Black Hills & “The (Real) Supreme Law of the Land”

( – promoted by buhdydharma )

…Among the Courts’ cases, 240 of 375 recognized American Indian treaties have been cited 992 times in 342 opinions between the years 1884 and 2004.

Constitution Background


Source

ARTICLE VI


This Constitution, and Laws of the United States which shall be made Pursuance thereof; and all Treaties made, or which shall be made, under the Authority of the United Stated, shall be the supreme Law of the Land; and the Judges in every State shall be bound thereby, any Thing in the Constitution or Laws of any State to the Contrary notwithstanding
.

So, why is Pe Sla in the Black Hills likely to become a “Sea of Houses?”

Crossposted at Native American Netroots

The first reason, is that treaties must not be “the supreme Law of the Land.”


Source

In the 1868 treaty, signed at Fort Laramie and other military posts in Sioux country, the United States recognized the Black Hills as part of the Great Sioux Reservation, set aside for exclusive use by the Sioux people. In 1874, however, General George A. Custer led an expedition into the Black Hills accompanied by miners who were seeking gold. Once gold was found in the Black Hills, miners were soon moving into the Sioux hunting grounds and demanding protection from the United States Army. Soon, the Army was ordered to move against wandering bands of Sioux hunting on the range in accordance with their treaty rights. In 1876, Custer, leading an army detachment, encountered the encampment of Sioux and Cheyenne at the Little Bighorn River. Custer’s detachment was annihilated, but the United States would continue its battle against the Sioux in the Black Hills until the government confiscated the land in 1877. To this day, ownership of the Black Hills remains the subject of a legal dispute between the U.S. government and the Sioux.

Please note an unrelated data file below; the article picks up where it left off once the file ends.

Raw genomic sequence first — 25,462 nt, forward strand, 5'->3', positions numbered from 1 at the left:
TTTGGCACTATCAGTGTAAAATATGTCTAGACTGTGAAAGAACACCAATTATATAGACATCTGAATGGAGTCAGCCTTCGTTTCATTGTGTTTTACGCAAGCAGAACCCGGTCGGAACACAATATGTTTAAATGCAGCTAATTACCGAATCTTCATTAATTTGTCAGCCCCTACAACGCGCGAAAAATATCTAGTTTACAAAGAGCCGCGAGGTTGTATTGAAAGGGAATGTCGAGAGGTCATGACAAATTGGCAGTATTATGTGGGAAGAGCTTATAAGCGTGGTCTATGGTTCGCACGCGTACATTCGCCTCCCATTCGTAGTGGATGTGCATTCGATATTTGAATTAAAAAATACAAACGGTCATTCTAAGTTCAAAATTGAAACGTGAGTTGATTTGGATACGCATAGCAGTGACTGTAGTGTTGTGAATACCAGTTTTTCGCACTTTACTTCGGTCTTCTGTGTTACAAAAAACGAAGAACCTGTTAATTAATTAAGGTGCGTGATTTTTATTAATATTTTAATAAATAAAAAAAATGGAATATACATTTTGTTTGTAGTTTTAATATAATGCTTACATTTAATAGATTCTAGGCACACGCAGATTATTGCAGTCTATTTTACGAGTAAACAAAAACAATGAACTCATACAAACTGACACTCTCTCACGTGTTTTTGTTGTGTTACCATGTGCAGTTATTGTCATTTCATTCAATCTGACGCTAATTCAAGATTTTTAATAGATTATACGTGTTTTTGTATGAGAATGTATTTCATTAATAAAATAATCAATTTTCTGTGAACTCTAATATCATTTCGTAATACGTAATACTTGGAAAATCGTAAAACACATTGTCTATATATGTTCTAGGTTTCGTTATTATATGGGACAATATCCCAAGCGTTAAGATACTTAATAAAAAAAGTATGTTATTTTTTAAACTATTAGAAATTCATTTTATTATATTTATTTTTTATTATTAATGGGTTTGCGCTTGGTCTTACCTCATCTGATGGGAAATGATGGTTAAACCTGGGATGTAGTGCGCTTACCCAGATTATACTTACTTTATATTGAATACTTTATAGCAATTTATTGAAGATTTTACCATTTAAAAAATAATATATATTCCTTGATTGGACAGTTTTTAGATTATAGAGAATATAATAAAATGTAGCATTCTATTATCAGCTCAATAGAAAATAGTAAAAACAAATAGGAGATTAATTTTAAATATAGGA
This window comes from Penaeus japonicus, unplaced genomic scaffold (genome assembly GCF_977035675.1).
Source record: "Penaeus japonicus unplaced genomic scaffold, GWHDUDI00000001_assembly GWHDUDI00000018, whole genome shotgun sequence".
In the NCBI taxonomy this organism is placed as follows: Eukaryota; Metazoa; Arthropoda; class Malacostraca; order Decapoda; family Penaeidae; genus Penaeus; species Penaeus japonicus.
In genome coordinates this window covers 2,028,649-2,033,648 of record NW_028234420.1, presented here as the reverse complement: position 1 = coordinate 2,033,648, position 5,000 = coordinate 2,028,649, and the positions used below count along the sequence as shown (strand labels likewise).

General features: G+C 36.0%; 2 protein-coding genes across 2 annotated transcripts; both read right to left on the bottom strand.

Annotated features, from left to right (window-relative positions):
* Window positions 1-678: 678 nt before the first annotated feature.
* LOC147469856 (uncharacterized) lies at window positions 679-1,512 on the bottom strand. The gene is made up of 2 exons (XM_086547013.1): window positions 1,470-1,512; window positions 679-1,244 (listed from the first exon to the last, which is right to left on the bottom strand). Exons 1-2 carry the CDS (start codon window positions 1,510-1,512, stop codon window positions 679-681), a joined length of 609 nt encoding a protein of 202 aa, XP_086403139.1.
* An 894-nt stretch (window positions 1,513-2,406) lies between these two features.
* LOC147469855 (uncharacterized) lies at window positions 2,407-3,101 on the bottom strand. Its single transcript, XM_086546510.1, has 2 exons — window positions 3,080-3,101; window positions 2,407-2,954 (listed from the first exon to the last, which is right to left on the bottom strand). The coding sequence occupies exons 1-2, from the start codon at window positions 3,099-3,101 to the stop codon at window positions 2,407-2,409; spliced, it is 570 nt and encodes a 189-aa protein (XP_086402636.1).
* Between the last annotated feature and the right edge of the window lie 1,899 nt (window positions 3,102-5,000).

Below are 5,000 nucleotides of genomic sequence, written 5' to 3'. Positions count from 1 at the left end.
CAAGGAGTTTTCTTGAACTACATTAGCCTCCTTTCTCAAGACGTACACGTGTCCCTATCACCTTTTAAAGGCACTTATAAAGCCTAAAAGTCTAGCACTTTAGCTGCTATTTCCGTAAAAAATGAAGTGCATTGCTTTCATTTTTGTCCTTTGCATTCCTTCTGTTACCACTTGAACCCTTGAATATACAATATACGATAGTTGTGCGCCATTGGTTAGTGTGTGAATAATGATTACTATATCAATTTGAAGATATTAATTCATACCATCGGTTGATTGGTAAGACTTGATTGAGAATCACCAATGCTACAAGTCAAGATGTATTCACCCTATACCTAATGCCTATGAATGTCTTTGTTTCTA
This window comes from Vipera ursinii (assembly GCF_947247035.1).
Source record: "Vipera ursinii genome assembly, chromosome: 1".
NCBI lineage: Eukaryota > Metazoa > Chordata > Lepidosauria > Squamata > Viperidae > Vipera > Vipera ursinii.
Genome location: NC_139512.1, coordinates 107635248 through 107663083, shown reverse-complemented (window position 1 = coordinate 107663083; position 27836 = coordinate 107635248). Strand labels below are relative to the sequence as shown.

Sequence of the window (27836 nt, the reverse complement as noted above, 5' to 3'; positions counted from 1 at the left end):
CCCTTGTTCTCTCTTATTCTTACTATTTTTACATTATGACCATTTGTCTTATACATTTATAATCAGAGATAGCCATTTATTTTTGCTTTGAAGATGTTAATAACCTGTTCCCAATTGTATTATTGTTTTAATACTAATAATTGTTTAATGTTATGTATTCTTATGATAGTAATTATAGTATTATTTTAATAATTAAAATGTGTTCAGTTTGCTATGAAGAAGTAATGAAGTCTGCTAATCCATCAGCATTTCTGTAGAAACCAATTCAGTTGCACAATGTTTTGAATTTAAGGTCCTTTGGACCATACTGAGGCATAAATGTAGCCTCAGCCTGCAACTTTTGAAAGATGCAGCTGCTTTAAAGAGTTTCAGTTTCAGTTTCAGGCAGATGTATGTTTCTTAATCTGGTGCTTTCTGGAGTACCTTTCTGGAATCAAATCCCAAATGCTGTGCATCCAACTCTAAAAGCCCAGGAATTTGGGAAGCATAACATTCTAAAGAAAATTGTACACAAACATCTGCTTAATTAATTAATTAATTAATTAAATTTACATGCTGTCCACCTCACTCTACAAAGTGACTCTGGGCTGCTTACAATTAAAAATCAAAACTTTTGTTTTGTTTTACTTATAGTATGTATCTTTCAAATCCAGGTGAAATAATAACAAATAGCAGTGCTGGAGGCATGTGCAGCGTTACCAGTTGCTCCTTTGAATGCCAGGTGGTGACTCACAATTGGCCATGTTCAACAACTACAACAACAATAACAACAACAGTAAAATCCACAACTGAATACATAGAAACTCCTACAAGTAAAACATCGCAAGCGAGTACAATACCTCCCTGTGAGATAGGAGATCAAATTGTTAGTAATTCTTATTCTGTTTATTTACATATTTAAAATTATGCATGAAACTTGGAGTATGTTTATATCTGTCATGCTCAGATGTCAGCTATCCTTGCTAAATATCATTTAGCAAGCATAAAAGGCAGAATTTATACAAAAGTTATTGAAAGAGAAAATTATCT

A second reason is, the Forest Service and the Pennington County Highway Department are ignoring that fact thatthe Lakota Nation has never accepted any money for the Black Hills; it legally belongs to the Lakota Nation.


Source

Articles of a treaty made and concluded at Fort Laramie, in the Indian Territory, between D. D. Mitchell, superintendent of Indian affairs, and Thomas Fitzpatrick, Indian agent, commissioners specially appointed and authorized by the President of the United States, of the first part, and the chiefs, headmen, and braves of the following Indian nations, residing south of the Missouri River, east of the Rocky Mountains, and north of the lines of Texas and New Mexico, viz, the Sioux or Dahcotahs, Cheyennes, Arrapahoes, Crows, Assinaboines, Gros-Ventre Mandans, and Arrickaras, parties of the second part, on the seventeenth day of September, A.D. one thousand eight hundred and fifty-one. (a)

– snip –

ARTICLE 3. In consideration of the rights and privileges acknowledged in the preceding article, the United States bind themselves to protect the aforesaid Indian nations against the commission of all depredations by the people of the said United States, after the ratification of this treaty.

– snip –

The territory of the Sioux or Dahcotah Nation, commencing the mouth of the White Earth River, on the Missouri River; thence in a southwesterly direction to the forks of the Platte River; thence up the north fork of the Platte River to a point known as the Red Buts, or where the road leaves the river; thence along the range of mountains known as the Black Hills, to the head-waters of Heart River; thence down Heart River to its mouth; and thence down the Missouri River to the place of beginning.

Last of all that I’m mentioning, is that they need to especially adhere with common sense to the first, third, and fourth points made by Judge Elmer Dundy in his decision after the trial of Standing Bear.

(emphasis mine)


“First. That an Indian is a person with the meaning of the laws of the United States,